Fair Market Value, Fair Value, and Discounts for Business Owners when Planning or Selling a Business

In our previous post I talked about Strategic Value as a standard of value when business owners are valuing their business.  Instances where you need to know the value of your business include planning to sell or transition their business through business brokerage or a sale transfer to managers or family.

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Fair Market Value. This value is the value a typical buyer who will not derive strategic efficiencies will pay for your business. Typically these buyers are called Financial Buyers. They are looking for what I call “working models”. Almost like a franchise they want to step into your “business model” and run it. This is the value of the business to a control owner that can make changes as desired. This value typically used for buy-sell agreements and transactions involving closely held and family business interests.  In many jurisdictions a version of this can be called Fair Value which again, is generally fair market value without discounts even when the interest is a minority interest.  This is also the value generally used on SBA loans during SBA business valuations.

Fair Market Value with Discounts.  This is the value of a minority interest in the business. The owner of this interest is either a minority owner (under 50%) or has agreed to restrictions on company control. Therefore this owner has little control over continued employment at the company (if they are an employee), distribution of profits, company policy or planning etc. Namely they are along for the ride. Because of the lack of control these interests are valued below fair market value. This is primarily used in estate and gift tax planning to lower the give or estate value. Many exiled family members from family businesses will also tell you that the lower value is very real when family harmony breaks down.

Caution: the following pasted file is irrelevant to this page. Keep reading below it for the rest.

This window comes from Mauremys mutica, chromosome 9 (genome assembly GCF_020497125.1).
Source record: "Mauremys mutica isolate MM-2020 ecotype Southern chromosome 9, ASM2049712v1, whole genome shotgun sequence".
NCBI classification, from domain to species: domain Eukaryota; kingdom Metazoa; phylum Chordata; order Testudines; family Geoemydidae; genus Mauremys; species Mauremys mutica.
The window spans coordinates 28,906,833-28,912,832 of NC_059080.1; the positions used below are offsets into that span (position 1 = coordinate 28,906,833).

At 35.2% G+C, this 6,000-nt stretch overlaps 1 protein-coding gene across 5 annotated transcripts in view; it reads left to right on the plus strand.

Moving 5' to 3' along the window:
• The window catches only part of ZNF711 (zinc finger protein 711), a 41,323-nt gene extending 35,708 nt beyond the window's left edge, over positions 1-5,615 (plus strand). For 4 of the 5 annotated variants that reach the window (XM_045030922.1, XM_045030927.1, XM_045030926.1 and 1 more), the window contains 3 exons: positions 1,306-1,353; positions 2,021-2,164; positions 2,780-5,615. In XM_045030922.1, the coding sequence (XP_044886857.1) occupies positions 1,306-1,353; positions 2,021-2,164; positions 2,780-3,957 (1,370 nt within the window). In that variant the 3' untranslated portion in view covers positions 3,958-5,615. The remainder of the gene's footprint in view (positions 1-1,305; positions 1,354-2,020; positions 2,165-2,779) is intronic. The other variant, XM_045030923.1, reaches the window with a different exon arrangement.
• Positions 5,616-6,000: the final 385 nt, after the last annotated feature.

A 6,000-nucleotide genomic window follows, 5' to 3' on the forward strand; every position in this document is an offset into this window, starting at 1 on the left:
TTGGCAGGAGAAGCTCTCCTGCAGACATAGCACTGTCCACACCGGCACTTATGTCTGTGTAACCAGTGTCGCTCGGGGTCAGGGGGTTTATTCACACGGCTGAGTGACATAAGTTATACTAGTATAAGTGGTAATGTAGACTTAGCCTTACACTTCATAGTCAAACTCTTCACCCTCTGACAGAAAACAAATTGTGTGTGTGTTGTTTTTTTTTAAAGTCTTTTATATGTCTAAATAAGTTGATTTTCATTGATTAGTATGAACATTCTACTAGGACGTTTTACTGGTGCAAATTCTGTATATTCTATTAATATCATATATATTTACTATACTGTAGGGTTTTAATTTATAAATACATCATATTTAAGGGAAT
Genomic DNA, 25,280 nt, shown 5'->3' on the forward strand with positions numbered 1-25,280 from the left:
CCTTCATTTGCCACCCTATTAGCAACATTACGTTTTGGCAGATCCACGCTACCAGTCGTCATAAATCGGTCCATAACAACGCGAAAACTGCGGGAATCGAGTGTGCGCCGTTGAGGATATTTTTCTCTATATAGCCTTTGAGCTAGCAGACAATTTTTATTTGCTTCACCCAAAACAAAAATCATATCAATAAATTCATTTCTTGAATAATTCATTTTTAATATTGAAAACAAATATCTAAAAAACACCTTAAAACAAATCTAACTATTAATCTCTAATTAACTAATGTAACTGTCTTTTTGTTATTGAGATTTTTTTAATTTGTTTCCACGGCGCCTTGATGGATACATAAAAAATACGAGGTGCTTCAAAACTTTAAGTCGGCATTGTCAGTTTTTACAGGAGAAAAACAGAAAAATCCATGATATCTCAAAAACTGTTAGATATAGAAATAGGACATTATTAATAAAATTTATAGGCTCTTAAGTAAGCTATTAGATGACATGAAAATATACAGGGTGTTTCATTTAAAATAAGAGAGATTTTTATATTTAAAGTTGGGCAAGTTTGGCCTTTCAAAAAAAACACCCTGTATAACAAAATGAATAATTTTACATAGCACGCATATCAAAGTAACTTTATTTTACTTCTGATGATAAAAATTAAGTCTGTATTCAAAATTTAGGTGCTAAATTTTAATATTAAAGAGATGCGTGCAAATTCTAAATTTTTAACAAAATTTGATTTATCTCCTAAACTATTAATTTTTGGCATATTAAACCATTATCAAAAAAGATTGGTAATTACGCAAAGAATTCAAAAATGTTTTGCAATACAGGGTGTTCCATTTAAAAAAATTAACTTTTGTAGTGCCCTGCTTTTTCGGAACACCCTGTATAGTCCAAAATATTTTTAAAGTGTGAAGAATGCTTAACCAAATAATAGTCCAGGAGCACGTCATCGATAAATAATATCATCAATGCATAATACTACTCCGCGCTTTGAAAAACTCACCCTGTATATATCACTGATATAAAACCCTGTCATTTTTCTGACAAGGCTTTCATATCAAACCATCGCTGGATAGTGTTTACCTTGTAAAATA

Finally, business value can be more or less than the price negotiated between parties.  Price is subject to the actual market, how well the company is positioned by its brokers, the players in the market, and other variables that cannot be fully taken into account when determining value.

Conclusion. If a business has a fair market value of $1,000,000 with 100 shares of stock issued the 100 shares to a strategic control buyer might be $1,200,000 or more. The value of 1 share to a non-control buyer (fair market buyer with discounts) might be $700 not the $1,000 fair market value. It is important to know why your business is being valued and to specify the correct level of value be used.

Gregory R. Caruso
Harvest Business Advisors
Business Brokerage, Business Valuation and Appraisal
gcaruso@harvestbusiness.com
609-664-7955